One-Child-Policy Activist Says China Coerced University to Force Him Out
At New York University for the past year, human rights lawyer Chen Guangcheng, a leading opponent of China's brutal enforcement of its one-child policy, had found a safe haven from the Chinese government, which held him under house arrest for years.
But late Sunday evening, Chen confirmed a New York Post report that China pressured the university to end its relationship with the activist, blind from birth.
In a statement, Chen, who arrived in New York in May 2012 with his wife and two children, said, "It is true that New York University has asked us to leave before the end of June. In fact, as early as last August and September, the Chinese Communists had already begun to apply great, unrelenting pressure on New York University, so much so that after we had been in the United States just three to four months, NYU was already starting to discuss our departure with us.
"The work of the Chinese Communists within academic circles in the United States is far greater than what people imagine, and some scholars have no option but to hold themselves back. Academic independence and academic freedom in the United States are being greatly threatened by a totalitarian regime.
"China's Communist rulers hope to use these means to disturb our normal life, and even want to make me so busy trying to earn a living that I don't have time for human rights advocacy, but this is not going to happen. Whether it was the dangers I faced in China or the current momentary difficulties we face, I will never bow my head to evil or to lies. I will always do everything I can for my compatriots back in China who still are not free and who are now being oppressed."
The New York Post last week reported that the university severed its ties to Chen, who exposed forced abortions and sterilizations in Linyi City, Shandong Province, in 2005 because the school is about to open its own campus in Shanghai.
New York University law professor Jerome Cohen, who helped Chen escape house arrest and travel to New York, disputed the Post Report. He told the Washington Post, "No political refugee, even Albert Einstein, has received better treatment by an American academic institution than that received by Chen from NYU."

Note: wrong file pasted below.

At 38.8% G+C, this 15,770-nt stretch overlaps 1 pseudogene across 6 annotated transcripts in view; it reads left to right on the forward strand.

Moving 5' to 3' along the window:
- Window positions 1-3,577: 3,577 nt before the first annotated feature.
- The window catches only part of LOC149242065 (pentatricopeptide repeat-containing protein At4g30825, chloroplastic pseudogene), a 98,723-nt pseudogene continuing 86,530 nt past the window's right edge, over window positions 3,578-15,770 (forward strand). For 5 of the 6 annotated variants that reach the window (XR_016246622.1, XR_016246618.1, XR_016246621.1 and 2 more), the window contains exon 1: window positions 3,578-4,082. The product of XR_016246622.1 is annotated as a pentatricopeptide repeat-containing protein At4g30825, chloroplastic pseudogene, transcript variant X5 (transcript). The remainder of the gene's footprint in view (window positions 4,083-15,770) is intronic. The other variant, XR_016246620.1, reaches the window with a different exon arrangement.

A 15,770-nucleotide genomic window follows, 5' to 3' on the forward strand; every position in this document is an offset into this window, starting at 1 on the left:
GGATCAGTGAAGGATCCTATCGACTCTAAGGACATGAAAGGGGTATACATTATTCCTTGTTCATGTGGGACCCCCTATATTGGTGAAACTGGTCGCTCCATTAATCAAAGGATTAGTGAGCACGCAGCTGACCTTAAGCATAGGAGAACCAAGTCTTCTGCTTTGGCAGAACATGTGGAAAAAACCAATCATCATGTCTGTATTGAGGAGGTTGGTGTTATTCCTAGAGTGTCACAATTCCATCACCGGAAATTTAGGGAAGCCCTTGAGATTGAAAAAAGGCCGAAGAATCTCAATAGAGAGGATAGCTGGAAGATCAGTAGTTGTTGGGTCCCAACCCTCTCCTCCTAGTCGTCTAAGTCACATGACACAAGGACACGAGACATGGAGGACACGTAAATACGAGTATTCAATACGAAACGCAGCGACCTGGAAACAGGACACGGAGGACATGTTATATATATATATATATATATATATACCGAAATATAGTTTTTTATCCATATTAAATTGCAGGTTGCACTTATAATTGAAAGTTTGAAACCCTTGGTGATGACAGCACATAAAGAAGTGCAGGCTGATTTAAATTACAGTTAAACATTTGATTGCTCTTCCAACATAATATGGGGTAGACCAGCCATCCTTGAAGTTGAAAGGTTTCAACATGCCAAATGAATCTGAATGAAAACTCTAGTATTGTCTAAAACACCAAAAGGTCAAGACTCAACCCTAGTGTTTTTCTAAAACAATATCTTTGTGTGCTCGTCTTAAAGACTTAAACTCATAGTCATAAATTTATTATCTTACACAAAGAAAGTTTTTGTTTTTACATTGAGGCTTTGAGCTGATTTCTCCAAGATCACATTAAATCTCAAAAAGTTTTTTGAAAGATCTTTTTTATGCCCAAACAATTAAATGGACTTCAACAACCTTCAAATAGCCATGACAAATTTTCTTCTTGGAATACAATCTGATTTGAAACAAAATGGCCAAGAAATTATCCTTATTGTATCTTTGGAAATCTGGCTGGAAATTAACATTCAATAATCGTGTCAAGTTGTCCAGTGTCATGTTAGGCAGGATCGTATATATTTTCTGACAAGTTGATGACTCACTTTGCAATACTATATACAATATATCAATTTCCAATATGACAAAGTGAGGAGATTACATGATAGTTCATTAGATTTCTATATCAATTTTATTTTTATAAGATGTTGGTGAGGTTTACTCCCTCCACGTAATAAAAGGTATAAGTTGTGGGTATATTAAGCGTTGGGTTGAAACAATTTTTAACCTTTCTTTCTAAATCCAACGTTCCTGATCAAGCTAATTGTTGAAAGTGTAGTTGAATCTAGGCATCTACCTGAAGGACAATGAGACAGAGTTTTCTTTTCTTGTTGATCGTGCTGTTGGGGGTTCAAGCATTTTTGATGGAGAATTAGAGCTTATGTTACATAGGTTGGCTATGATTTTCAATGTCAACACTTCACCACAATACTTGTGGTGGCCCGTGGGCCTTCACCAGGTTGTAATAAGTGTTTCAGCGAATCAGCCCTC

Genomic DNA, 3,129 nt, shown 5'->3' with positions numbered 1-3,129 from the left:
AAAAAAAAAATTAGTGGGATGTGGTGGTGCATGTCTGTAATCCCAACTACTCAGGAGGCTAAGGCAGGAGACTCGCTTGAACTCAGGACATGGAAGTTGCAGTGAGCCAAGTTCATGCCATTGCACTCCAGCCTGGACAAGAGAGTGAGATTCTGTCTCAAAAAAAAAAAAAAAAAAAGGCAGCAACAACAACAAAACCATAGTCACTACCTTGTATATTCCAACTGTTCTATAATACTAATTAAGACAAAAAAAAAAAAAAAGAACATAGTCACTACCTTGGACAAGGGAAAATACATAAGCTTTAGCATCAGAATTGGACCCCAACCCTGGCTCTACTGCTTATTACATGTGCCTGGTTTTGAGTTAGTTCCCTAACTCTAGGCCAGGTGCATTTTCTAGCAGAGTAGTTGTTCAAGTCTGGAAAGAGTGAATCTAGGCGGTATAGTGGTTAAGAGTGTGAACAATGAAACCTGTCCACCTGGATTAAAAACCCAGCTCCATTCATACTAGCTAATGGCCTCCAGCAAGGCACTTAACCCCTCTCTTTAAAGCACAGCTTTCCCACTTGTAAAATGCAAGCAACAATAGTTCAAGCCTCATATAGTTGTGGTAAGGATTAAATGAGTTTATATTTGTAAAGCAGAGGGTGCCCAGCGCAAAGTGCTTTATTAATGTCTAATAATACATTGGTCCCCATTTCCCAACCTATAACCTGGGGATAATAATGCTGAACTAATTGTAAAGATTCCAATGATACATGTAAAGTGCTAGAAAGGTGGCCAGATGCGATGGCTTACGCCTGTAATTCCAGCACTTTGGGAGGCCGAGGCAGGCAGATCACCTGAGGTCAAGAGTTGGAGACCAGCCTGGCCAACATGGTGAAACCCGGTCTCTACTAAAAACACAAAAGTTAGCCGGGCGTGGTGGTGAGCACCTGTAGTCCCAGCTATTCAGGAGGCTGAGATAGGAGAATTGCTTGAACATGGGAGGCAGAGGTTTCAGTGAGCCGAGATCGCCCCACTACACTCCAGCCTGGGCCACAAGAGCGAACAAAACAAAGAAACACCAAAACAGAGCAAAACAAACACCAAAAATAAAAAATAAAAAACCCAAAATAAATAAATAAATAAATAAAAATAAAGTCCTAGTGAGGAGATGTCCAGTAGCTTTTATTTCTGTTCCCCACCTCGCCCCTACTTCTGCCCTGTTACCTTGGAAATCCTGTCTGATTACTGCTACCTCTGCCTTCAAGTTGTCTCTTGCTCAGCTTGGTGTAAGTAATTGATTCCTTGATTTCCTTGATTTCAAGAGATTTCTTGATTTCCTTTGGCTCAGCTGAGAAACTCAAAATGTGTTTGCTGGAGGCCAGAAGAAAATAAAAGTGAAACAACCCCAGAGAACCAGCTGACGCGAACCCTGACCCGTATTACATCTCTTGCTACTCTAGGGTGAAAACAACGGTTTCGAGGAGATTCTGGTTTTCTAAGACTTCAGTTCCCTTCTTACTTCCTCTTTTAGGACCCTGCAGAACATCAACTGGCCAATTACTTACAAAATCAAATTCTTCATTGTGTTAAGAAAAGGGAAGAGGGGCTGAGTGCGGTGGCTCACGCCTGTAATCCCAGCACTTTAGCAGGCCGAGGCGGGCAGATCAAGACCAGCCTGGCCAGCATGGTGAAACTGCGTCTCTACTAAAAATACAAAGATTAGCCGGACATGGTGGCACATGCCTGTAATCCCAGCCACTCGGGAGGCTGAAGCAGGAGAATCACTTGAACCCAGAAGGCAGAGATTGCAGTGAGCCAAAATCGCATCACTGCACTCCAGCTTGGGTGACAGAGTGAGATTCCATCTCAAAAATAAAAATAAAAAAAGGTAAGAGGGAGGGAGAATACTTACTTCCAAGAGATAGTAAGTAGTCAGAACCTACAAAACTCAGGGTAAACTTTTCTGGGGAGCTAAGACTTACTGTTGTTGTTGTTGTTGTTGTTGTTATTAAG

An NYU spokesperson John Beckman, "We are very discouraged to learn of Mr. Chen's statement, which contains a number of speculations about the role of the Chinese government in NYU's decision-making that are both false and contradicted by the well-established facts."
In the Christian community, Bob Fu, founder of China Aid, an advocacy and assistance organization for China's Christians, spoke out publicly last year to bring Chen's case to the attention of Congress and the public.
Today, Fu said on the China Aid website, "American universities are out chasing the China dollar and are very reluctant to work with dissidents who have a strong voice in China. It does not always have to be direct pressure from Beijing, there is also self- censorship, particularly if a college president believes their China campus or the future enrollment of Chinese students will be sabotaged.
"This is unfortunate because U.S. institutions that welcome dissidents are seen as havens of religious freedom and free speech and will be more attractive to Chinese young people who can't experience these freedoms at home."
A prolife Republican and leading critic of China, Rep. Chris Smith of New Jersey, told the New York Post that he had "no doubt" that China's government pressured New York University to keep close tabs on Chen, limit his contact with outsiders, and end the relationship after one year.
Chen, a self-taught lawyer, reportedly has two offers from other academic institutions, including one from Fordham University Law School. He has not yet announced which one he might accept.
In 2006, China convicted him for "damaging property and organizing a mob." He was sentenced to four years in prison. Authorities released Chen in 2010, but then security police placed Chen under house arrest almost immediately up until April 2012 when he escaped from his home, fled to Beijing, and then traveled to New York with the help of US diplomats.
This year, opponents of China's one-child policy have kept the issue before the public as well as the presidents of China and the US. Both presidents met in early June. At that time, Women's Rights Without Frontiers, an advocacy group, released a statement that 200,000 people from 70 nations had signed petitions for China to end its one-child policy and the practice of forced abortion.
The group reported (warning: graphic photo) that in March this year a Chinese woman, who twice underwent "forced sterlization procedure," took her own life by hanging herself in family planning office in Henan Province.